Youth Homelessness Project Lands New House For Apartments In Northampton, MA

Local organizers have chosen a site for homeless youth and youth at risk of homelessness, and spent Sunday working to renovate the Hatfield Street property.  Fundraising since January 2016, the two organizations — DIAL/SELF Youth & Community Services and the Friends of Hampshire County Homeless Individuals — recently closed on a two-story house at 11 Hatfield St. that they are working to convert into two separate two-bedroom apartments.  There is a lot adjacent to the house where the groups plan to build another structure, where four efficiency apartments will be built. Phase 1 is expected to be complete by the end of the summer, and, depending on fundraising, the groups hope the new building will be done next summer.  Phil Ringwood, executive director of DIAL/SELF, said the total needed to complete both structures will be in the  $900,000 to $1 million range.  They have created  38 units of affordable housing  have been created since 2006.  These supported housing projects include an array of social services, life skills education, case management,  and community service responsibilities for the residents .  Being producers in our society. Not just consumers.  Ringwood said the groups have raised enough money for purchasing and renovating the first house.  “The fundraising we’re doing is all toward the new building at this point,” he said.  The rooms will be available to those 18 to 24 with preference given to youth in the Northampton area.  Ringwood said there is a significant need. According to a news release, the Continuum of Care Homeless Information System data shows 54 homeless youth served at two shelters in 2014 and 39 in 2015, with 13 others served at Northampton’s Grove Street Inn over both years.  He said the young people the group serves are exiting foster care, have little family support or can no longer stay in parent-subsidized housing because they are too old.  The young people will  sign three-month renewable leases  at the new facility, be responsible for income-based rent, participate in support services and complete four hours of community service a month.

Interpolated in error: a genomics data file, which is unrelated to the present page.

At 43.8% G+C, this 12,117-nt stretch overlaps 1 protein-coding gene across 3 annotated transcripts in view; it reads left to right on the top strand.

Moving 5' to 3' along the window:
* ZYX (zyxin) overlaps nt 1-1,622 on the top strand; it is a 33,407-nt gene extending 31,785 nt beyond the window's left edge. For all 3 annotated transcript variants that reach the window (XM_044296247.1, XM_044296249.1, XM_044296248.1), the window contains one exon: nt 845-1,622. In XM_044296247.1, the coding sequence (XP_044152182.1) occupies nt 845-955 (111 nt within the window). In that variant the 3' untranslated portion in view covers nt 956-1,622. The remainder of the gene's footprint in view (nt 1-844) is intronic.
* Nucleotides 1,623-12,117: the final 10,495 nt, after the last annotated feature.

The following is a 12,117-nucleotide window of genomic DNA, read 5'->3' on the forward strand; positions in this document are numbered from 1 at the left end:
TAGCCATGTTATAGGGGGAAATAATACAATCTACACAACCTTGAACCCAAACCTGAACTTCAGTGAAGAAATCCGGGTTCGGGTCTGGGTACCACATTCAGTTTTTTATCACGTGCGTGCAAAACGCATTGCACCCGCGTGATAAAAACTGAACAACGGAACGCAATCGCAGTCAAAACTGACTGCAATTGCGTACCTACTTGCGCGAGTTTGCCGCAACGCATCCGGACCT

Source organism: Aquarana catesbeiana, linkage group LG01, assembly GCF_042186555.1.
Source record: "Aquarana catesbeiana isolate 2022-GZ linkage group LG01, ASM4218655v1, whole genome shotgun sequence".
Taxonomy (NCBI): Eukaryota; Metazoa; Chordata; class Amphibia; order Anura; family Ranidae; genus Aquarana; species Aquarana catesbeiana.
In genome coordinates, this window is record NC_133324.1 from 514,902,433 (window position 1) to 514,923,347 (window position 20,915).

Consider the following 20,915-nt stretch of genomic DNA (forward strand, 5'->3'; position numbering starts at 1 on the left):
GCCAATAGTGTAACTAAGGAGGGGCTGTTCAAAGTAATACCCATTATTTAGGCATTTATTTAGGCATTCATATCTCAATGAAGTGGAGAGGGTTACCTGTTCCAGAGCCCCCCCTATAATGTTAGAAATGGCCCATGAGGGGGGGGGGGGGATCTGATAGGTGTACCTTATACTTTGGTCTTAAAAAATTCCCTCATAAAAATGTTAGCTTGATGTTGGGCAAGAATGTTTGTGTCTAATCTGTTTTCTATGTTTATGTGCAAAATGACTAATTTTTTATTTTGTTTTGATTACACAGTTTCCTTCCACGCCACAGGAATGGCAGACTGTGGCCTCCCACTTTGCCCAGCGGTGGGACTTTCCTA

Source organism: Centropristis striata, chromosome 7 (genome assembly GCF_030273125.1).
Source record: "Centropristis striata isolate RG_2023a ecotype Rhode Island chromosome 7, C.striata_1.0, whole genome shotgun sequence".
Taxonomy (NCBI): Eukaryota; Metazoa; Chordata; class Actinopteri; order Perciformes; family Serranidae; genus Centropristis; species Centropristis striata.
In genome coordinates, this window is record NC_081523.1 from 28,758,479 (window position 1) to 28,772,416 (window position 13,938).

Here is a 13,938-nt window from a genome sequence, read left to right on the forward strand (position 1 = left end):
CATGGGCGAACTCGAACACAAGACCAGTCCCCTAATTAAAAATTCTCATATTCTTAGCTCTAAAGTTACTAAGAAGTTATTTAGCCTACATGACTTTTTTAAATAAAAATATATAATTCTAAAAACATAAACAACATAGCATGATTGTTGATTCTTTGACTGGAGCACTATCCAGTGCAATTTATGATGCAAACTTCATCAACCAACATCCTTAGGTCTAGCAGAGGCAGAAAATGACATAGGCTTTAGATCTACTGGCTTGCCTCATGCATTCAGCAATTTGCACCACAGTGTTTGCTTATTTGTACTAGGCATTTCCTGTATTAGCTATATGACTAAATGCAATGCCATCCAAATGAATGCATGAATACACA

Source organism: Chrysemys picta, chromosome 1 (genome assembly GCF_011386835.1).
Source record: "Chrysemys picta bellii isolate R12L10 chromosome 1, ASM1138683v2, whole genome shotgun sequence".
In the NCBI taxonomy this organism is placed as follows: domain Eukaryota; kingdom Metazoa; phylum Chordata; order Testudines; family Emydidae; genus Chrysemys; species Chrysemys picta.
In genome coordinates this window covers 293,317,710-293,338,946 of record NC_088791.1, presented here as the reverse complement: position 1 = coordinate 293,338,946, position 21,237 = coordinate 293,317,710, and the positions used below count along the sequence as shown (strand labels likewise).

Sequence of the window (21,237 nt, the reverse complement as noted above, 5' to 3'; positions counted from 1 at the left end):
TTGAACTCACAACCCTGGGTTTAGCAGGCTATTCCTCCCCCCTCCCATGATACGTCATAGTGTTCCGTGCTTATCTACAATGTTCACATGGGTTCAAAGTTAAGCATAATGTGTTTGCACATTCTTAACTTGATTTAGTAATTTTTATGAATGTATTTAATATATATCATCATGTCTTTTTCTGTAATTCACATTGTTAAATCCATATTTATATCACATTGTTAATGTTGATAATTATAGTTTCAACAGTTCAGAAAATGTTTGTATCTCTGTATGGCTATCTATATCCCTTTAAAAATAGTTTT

Local organizers have chosen a site for homeless youth and youth at risk of homelessness, and spent Sunday working to renovate the Hatfield Street property.

Fundraising since January 2016, the two organizations — DIAL/SELF Youth & Community Services and the Friends of Hampshire County Homeless Individuals — recently closed on a two-story house at 11 Hatfield St. that they are working to convert into two separate two-bedroom apartments.

There is a lot adjacent to the house where the groups plan to build another structure, where four efficiency apartments will be built. Phase 1 is expected to be complete by the end of the summer, and, depending on fundraising, the groups hope the new building will be done next summer.

Phil Ringwood, executive director of DIAL/SELF, said the total needed to complete both structures will be in the $900,000 to $1 million range. They have created 38 units of affordable housing have been created since 2006.

These supported housing projects include an array of social services, life skills education, case management, and community service responsibilities for the residents.

Being producers in our society. Not just consumers.

Ringwood said the groups have raised enough money for purchasing and renovating the first house.

“The fundraising we’re doing is all toward the new building at this point,” he said.

The rooms will be available to those 18 to 24 with preference given to youth in the Northampton area.

Ringwood said there is a significant need. According to a news release, the Continuum of Care Homeless Information System data shows 54 homeless youth served at two shelters in 2014 and 39 in 2015, with 13 others served at Northampton’s Grove Street Inn over both years.

He said the young people the group serves are exiting foster care, have little family support or can no longer stay in parent-subsidized housing because they are too old.

The young people will sign three-month renewable leases at the new facility, be responsible for income-based rent, participate in support services and complete four hours of community service a month.